This week, FINRA posted on its website a Targeted Examination Letter entitled “Spot-Check of Social Media Communications” (“Social Media Letter”). FINRA occasionally posts Targeted Examination Letters to alert its members to specific focus areas. The Social Media Letter defines “social media” to include such things as Facebook, Twitter, LinkedIn and blogs. Given the proliferation of social media throughout virtually all facets of our daily lives, it is not surprising that FINRA is attempting to understand and evaluate how its membership is using those devices. The Social Media Letter indicates that FINRA is particularly interested in developing information about the compliance programs in place for social media usage. In short, the Social Media Letter is a wake-up call to broker-dealers that they need to implement the necessary control structure and supervisory processes before permitting the use of social media for marketing, communications or solicitations.

Historically, many firms were resistant to accept social media as a communication method due to the burdensome obligation to retain and supervise those communications, as well as the overall responsibility for the content of firm-endorsed communications.1 Now that social media has quickly become an entrenched cultural feature, many firms are reassessing their initial reluctance, and are now more willing to permit the use of social media.

The Social Media Letter explores the scope of the use of social media at the recipient firms. The letter asks recipients to identify what forms of social media they permit “at the corporate level,” meaning the social media usage that is endorsed by the firm. The letter then seeks general information about the systems and controls in place to support that use of social media, and an explanation of how the firm’s registered representatives and associated persons use social media to conduct firm business. The letter also asks recipients to identify the means of monitoring compliance with their own social media policies.

In additiion, the Social Media Letter drills down into social media usage by certain high-producing employees. Specifically, the letter asks recipients to identify their top 20 producing registered representatives who use social media, and to explain how they used it during the period February 4, 2013 through May 4, 2013. FINRA is presumably seeking this information to better understand how prevalent social media has become in the retail brokerage business, and how that usage compares to the corresponding compliance systems that are in place.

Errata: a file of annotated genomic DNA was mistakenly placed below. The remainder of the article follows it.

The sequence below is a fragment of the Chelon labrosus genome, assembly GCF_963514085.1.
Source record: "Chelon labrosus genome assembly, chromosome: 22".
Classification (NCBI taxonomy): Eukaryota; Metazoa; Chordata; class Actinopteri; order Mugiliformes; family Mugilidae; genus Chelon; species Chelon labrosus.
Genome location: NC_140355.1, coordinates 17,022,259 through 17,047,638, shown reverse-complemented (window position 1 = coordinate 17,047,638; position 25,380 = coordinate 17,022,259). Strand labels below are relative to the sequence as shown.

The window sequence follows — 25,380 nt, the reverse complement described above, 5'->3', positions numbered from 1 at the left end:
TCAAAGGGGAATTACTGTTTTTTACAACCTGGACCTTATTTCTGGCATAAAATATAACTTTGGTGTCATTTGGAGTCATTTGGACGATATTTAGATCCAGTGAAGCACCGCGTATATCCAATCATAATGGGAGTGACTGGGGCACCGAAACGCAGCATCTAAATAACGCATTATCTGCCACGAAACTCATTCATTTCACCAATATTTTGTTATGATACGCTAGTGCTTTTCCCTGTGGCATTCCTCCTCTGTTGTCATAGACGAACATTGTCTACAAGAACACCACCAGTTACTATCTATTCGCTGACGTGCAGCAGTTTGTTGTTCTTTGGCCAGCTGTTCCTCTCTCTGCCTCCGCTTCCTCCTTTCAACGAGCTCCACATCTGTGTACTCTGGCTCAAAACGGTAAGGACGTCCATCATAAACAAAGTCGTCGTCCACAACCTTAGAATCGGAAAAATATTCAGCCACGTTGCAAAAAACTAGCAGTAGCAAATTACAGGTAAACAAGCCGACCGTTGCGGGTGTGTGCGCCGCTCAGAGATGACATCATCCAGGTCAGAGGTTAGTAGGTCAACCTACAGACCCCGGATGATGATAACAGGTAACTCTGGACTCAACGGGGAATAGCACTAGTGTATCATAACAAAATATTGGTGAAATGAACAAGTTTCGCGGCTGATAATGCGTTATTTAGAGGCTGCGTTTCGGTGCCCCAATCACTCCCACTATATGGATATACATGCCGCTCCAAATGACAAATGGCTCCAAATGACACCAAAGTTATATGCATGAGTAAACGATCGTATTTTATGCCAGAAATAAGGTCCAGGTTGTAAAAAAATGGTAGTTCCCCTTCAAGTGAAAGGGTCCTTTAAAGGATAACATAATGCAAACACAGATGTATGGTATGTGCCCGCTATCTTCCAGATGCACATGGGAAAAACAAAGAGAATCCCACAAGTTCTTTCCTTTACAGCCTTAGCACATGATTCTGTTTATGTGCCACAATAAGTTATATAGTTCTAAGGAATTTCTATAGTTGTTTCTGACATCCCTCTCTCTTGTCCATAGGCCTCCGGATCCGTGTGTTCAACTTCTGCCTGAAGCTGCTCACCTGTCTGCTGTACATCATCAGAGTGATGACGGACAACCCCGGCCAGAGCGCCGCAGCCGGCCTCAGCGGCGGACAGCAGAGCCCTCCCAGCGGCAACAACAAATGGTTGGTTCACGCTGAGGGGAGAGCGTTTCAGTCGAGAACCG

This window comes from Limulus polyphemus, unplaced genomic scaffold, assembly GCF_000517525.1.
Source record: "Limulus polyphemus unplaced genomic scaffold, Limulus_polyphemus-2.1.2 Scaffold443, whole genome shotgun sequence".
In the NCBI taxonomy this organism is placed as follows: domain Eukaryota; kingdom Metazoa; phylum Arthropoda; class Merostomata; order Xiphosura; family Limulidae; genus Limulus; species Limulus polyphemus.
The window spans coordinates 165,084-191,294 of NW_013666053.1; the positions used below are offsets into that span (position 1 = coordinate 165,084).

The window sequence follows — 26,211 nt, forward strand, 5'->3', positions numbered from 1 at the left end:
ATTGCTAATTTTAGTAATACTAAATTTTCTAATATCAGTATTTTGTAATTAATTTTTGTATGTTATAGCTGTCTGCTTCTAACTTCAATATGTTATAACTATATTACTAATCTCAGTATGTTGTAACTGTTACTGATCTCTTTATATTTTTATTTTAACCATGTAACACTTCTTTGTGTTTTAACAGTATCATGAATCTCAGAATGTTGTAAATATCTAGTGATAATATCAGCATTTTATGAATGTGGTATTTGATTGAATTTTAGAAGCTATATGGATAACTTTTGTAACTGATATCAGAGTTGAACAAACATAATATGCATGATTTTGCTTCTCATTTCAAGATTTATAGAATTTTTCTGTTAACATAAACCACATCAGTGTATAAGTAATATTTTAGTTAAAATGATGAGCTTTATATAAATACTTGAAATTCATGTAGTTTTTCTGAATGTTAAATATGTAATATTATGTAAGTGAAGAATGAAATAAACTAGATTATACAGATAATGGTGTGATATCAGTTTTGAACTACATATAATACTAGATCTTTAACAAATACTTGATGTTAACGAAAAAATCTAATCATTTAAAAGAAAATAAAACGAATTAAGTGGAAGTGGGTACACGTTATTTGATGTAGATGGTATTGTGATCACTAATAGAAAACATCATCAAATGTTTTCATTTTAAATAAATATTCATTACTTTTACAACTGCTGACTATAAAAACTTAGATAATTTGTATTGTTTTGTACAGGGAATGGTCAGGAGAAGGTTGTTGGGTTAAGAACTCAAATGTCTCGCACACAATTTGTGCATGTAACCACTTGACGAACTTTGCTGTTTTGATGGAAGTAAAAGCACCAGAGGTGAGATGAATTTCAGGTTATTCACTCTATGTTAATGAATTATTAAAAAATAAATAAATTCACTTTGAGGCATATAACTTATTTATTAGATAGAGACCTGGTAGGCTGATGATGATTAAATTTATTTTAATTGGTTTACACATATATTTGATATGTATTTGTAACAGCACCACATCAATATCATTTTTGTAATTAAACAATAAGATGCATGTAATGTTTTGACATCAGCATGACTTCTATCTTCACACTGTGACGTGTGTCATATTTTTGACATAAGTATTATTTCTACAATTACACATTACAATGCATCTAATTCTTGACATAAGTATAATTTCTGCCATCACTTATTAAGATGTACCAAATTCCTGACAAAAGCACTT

Social media is an increasingly important means of communication, but those communications are still subject to FINRA’s traditional rules and limitations.2 The Social Media Letter is a reminder for broker-dealers not to rush to embrace this increasingly popular method of communicating without first having the necessary control structure in place. Providing a social media platform means implementing safeguards designed to prevent its misuse.

The full text of the FINRA targeted examination letter is as follows:

FINRA Rule 2210(c)(6) states that each FINRA firm's written (including electronic) communications are subject to a periodic spot-check procedure. Pursuant to this procedure, the Advertising Regulation Department requests that you provide the following:

1. An explanation of how the firm is currently using social media (e.g., Facebook, Twitter, LinkedIn, blogs) at the corporate level in the conduct of its business. Please be specific as to the business purpose of each social media platform as it is used by the firm.

2. Please provide the following with respect to the firm:

a. The URL for each of the social media sites used by the firm at the corporate level,

b. The date the firm began using each of the sites identified above,

c. The identity of all individuals who post and/or update content of the sites identified above

3. An explanation of how the firm's registered representatives and associated persons generally use social media in the conduct of the firm's business, including the date(s) the firm began allowing the use of each social media platform and whether such usage continues.

4. The portion of your firm's written supervisory procedures concerning the production, approval and distribution of social media communications in effect during the time period February 4, 2013 through May 4, 2013.

5. An explanation of the measures that your firm has adopted to monitor compliance with the firm's social media policies (e.g., training meetings, annual certification, technology).

6. A tabular list of your firm's top 20 producing registered representatives (based on commissioned sales) who used social media for business purposes to interact with retail investors as defined in FINRA Rule 2210(a)(6) during the time period February 4, 2013 through May 4, 2013. Please identify the type of social media used by each individual for business purposes during this time period. Please include the individual's full name and CRD number as well as the dollar amount of sales made and commissions earned during the period.